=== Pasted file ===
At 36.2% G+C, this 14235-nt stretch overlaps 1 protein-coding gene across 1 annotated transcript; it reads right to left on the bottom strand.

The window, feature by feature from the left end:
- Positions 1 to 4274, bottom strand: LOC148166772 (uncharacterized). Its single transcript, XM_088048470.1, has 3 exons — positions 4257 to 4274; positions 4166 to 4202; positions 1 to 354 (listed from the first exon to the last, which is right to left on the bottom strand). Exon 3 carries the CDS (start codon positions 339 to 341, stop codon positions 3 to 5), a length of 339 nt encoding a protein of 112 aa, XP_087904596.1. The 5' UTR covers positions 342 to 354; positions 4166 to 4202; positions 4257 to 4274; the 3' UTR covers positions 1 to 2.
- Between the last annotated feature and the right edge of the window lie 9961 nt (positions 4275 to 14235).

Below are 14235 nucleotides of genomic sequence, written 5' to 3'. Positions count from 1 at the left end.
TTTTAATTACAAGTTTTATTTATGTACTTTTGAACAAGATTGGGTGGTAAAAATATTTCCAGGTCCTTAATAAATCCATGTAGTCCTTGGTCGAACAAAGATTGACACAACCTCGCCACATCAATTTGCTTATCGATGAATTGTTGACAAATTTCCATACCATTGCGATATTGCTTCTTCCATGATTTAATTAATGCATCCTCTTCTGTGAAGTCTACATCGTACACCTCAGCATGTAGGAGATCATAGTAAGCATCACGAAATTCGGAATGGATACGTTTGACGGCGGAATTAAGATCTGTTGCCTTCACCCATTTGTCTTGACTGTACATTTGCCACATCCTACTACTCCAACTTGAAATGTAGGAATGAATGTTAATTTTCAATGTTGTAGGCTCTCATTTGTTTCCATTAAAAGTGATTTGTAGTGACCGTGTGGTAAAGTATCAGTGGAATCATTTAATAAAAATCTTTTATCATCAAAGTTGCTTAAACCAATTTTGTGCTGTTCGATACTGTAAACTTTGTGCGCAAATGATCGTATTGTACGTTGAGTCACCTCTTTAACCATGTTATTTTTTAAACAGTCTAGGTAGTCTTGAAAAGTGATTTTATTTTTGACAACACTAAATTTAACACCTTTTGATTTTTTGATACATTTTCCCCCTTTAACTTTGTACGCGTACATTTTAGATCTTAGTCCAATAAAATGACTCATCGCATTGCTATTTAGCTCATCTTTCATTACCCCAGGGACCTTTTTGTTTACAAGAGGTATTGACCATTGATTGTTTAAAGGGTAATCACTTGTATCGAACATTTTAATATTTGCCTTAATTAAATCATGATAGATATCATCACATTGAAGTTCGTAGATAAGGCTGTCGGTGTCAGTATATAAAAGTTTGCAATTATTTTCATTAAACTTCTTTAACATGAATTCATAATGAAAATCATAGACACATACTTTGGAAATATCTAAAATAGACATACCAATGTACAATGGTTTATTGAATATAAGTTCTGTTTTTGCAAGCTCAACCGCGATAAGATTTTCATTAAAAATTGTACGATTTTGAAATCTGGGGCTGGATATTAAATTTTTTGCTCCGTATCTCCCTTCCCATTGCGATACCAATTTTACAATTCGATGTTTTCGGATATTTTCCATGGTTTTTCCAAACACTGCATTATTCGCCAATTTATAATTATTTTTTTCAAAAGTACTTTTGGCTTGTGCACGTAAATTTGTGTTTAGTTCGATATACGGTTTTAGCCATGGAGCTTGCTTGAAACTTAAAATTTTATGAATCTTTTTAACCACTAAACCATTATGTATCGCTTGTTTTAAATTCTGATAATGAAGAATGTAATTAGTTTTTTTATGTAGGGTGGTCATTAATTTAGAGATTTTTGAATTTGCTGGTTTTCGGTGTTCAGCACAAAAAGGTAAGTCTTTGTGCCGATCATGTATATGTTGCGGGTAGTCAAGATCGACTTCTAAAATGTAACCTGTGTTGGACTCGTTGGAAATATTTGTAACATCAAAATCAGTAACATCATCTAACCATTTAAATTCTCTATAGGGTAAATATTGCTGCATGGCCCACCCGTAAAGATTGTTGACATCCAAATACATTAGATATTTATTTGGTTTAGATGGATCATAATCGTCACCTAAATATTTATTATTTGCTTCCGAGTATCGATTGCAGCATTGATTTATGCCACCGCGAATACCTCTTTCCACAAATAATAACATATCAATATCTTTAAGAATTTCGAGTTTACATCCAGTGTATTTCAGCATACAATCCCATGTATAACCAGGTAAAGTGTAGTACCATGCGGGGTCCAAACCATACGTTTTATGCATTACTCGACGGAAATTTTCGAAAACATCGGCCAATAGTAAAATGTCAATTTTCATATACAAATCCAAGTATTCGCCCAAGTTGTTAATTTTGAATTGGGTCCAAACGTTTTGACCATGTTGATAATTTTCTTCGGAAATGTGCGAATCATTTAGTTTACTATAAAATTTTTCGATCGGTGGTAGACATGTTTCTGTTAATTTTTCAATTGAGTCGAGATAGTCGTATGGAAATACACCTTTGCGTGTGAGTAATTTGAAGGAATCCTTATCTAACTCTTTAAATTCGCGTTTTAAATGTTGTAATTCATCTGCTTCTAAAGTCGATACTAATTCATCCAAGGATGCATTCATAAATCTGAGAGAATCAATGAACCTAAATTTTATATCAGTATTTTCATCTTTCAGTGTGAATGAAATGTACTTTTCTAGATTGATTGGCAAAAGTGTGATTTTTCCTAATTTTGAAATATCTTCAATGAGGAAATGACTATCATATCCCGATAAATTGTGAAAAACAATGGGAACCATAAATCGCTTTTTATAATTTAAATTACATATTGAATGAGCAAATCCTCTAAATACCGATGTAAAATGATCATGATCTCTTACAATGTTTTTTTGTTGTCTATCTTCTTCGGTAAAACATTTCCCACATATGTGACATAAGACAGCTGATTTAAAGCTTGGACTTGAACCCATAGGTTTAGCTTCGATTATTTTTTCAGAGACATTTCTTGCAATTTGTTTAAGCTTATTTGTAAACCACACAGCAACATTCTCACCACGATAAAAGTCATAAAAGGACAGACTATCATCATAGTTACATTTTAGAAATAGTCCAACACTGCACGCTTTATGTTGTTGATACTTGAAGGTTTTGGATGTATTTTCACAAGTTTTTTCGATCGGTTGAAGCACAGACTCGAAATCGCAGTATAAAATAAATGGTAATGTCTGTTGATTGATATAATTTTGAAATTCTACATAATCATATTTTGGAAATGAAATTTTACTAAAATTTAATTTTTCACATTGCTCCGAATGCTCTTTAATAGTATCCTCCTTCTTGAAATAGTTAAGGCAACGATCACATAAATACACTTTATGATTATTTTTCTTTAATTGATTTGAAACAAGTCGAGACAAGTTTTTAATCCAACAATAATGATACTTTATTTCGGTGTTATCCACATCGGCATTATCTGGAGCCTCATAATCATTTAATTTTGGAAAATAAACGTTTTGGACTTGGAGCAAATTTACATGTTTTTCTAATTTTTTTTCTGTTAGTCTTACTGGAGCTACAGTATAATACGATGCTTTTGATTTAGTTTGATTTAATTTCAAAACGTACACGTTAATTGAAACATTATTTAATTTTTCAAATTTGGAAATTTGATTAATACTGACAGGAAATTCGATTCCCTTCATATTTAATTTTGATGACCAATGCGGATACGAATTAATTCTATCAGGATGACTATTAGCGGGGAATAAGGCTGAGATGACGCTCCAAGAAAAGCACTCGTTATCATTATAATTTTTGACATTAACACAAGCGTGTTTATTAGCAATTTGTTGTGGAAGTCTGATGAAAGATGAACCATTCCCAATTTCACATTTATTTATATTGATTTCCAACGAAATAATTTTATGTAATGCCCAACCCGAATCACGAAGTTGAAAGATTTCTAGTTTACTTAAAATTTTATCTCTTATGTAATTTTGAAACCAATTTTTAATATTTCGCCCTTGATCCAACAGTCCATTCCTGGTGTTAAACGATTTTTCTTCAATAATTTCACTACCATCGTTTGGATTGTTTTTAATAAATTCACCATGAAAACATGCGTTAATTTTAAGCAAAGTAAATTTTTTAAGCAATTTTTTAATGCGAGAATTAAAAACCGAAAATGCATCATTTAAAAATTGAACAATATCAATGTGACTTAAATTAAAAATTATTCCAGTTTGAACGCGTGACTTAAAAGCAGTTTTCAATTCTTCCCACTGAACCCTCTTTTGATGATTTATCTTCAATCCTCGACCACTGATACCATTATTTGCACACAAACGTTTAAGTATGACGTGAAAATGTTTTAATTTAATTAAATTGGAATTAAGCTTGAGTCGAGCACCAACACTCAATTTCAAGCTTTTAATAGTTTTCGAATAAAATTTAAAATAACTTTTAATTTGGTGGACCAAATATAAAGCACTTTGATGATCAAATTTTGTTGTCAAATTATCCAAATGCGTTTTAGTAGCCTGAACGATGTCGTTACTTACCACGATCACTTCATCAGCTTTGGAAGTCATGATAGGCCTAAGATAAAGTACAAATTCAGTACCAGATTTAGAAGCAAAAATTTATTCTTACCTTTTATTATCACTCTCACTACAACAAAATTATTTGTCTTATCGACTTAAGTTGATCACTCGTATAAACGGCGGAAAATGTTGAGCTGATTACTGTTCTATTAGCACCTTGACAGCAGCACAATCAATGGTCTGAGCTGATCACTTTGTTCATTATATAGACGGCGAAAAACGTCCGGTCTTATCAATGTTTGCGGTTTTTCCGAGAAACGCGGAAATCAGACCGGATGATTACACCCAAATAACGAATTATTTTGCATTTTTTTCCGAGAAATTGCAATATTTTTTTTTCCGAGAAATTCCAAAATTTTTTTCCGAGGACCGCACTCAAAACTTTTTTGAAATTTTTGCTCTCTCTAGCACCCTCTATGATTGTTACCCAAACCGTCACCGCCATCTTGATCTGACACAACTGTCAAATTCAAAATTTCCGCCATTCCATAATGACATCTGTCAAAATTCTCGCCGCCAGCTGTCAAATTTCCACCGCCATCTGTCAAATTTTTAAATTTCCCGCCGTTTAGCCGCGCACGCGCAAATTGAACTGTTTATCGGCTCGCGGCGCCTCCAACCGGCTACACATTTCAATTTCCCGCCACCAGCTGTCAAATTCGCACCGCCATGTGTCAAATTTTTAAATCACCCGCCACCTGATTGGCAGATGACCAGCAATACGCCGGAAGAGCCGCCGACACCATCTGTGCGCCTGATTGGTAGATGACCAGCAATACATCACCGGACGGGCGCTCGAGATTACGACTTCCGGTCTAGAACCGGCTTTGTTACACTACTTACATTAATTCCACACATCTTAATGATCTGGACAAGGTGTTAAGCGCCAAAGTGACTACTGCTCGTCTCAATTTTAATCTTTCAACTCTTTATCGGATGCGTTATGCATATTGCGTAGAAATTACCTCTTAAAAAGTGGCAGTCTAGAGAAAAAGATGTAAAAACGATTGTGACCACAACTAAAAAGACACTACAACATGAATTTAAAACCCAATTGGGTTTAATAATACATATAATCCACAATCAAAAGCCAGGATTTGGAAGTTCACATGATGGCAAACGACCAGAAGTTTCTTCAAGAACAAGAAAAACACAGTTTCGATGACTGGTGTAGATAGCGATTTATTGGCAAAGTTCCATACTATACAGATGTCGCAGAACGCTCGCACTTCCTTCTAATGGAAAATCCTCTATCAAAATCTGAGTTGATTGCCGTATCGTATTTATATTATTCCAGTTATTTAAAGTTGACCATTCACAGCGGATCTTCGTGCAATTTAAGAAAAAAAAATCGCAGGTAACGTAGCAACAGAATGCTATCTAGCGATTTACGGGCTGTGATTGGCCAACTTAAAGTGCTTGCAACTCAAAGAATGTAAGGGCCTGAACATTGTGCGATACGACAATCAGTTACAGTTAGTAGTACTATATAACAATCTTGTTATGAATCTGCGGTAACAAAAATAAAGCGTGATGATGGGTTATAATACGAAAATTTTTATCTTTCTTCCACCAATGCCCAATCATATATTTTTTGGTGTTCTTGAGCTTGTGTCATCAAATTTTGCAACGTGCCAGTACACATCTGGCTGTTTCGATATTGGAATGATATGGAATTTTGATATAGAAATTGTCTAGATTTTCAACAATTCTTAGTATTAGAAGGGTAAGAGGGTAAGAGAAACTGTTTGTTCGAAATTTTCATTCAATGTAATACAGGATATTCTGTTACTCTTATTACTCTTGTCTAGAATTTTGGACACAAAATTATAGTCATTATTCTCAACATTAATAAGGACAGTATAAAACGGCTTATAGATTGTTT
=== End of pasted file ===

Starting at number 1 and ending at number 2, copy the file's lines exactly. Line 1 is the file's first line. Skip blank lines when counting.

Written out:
At 36.2% G+C, this 14235-nt stretch overlaps 1 protein-coding gene across 1 annotated transcript; it reads right to left on the bottom strand.

The window, feature by feature from the left end: